B. Constitutional Claims
Plaintiff advances his first (“Deprivation of Property in Violation of the Fifth and Fourteenth Amendment”), second (“Stigmatization in Violation of the Fourteenth Amendment”), and third (“Entity Liability”) claims under the rubric of 42 U.S.C. § 1983, alleging violations of his procedural due process rights.
Section 1983 provides a private right of action for the “deprivation of any rights, privileges, or immunities secured by the Constitution and laws [.]” 42 U.S.C. § 1983 (2014) (emphasis added). Because 42 U.S.C. § 1983 “is not itself a source of substantive rights, but a method for vindicating federal rights elsewhere conferred[,]” Baker v. McCollan, 443 U.S. 137, 144, n. 3, 99 S.Ct. 2689, 61 L.Ed.2d 433 (1979), “identification of a constitutionally protected right is a prerequisite of plaintiff’s right to sue under § 1983.” Clayton v. Branson, 170 N.C.App. 438, 452, 613 S.E.2d 259, 269 (2005) (citations omitted).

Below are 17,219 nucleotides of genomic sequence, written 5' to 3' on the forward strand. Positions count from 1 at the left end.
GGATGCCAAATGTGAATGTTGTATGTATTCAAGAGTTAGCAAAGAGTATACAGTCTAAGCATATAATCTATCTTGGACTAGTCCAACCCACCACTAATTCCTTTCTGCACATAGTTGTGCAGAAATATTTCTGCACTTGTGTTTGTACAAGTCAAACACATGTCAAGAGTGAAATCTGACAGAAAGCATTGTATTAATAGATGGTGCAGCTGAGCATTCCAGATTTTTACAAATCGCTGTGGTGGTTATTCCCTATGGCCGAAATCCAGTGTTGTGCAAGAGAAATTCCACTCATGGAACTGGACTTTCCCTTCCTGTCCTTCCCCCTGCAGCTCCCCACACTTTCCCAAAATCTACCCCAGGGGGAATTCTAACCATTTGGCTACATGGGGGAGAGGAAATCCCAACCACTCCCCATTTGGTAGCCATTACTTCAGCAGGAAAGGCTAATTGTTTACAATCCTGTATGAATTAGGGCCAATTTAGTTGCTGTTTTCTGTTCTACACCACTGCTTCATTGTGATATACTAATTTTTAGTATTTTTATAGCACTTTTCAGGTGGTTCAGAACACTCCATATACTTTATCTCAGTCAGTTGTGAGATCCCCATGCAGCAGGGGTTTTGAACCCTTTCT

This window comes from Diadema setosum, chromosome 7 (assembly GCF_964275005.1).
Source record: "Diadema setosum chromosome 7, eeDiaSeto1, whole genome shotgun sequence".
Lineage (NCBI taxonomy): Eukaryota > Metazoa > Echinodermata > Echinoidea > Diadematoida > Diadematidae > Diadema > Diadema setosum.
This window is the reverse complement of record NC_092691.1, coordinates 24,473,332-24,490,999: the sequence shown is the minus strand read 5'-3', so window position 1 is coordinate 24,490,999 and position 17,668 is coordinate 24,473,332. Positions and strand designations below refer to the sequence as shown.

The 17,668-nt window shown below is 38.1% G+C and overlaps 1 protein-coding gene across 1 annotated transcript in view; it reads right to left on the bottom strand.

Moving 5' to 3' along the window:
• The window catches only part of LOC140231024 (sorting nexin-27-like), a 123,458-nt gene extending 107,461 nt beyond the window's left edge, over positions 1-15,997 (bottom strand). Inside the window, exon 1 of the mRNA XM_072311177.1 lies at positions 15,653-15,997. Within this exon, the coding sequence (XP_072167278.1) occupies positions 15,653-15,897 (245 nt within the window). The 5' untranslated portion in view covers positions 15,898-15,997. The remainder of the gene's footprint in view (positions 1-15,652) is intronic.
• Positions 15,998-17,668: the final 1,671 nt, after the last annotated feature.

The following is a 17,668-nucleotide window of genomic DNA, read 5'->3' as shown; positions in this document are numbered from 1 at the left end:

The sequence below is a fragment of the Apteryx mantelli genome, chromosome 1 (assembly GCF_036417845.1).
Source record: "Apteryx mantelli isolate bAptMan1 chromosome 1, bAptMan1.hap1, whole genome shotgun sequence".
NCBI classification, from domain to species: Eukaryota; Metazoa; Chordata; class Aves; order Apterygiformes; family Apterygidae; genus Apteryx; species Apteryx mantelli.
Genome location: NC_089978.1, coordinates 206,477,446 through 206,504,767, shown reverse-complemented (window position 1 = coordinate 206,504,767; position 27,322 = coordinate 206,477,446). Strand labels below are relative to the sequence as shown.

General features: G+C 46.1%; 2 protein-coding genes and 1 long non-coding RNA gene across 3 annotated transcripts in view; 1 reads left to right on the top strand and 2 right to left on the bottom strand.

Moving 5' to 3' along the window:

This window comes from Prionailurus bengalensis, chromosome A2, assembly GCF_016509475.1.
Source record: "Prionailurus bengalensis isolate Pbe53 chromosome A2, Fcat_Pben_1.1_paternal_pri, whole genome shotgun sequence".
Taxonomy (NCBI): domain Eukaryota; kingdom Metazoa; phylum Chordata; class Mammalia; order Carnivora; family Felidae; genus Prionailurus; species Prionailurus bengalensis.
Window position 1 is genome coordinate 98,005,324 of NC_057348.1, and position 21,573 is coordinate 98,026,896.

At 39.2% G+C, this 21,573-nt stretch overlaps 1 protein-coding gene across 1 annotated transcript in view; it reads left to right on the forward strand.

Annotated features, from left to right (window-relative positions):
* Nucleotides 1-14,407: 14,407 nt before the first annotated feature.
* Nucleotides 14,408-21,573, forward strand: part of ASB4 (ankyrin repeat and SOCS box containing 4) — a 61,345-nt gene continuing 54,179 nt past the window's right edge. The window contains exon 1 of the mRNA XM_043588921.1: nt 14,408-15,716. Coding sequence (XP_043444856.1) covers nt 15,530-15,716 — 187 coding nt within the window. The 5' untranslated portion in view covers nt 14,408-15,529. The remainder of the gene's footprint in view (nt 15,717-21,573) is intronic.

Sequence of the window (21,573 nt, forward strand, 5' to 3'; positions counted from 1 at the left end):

Plaintiff also advances his sixth claim (“Violations of the North Carolina Constitution and Conspiracy”) directly under the Constitution of North Carolina, alleging “[t]he same conduct that gives rise to Plaintiff’s § 1983 claims for violations of the United States Constitution also violate the parallel provisions of the North Carolina Constitution.” Therefore Plaintiff’s first, second, third, and sixth claims will be addressed together as a claim for violation of his federal and state procedural due process rights.
The Due Process Clause of “[t]he Fifth Amendment to the Constitution of the United States, applied to the States through the Fourteenth Amendment, provides in pertinent part: ‘No person shall … be deprived of life, liberty, or property, without due process of law[.]’ ” Wang v. UNC–CH Sch. of Med., 216 N.C.App. 185, 201, 716 S.E.2d 646, 656–57 (2011) (citation and quotation marks omitted). “Both the Fourteenth Amendment to the U.S. Constitution and Article I, Section 19 of the North Carolina Constitution